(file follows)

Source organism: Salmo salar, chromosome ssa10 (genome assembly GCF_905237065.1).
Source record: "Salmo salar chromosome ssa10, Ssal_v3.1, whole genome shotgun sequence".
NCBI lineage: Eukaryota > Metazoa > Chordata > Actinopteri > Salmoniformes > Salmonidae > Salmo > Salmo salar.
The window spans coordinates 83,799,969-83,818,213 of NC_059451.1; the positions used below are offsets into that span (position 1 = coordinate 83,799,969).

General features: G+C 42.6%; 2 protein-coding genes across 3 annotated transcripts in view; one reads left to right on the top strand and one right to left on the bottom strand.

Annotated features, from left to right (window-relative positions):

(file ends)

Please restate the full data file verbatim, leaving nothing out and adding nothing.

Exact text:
Source organism: Salmo salar, chromosome ssa10 (genome assembly GCF_905237065.1).
Source record: "Salmo salar chromosome ssa10, Ssal_v3.1, whole genome shotgun sequence".
NCBI lineage: Eukaryota > Metazoa > Chordata > Actinopteri > Salmoniformes > Salmonidae > Salmo > Salmo salar.
The window spans coordinates 83,799,969-83,818,213 of NC_059451.1; the positions used below are offsets into that span (position 1 = coordinate 83,799,969).

General features: G+C 42.6%; 2 protein-coding genes across 3 annotated transcripts in view; one reads left to right on the top strand and one right to left on the bottom strand.

Annotated features, from left to right (window-relative positions):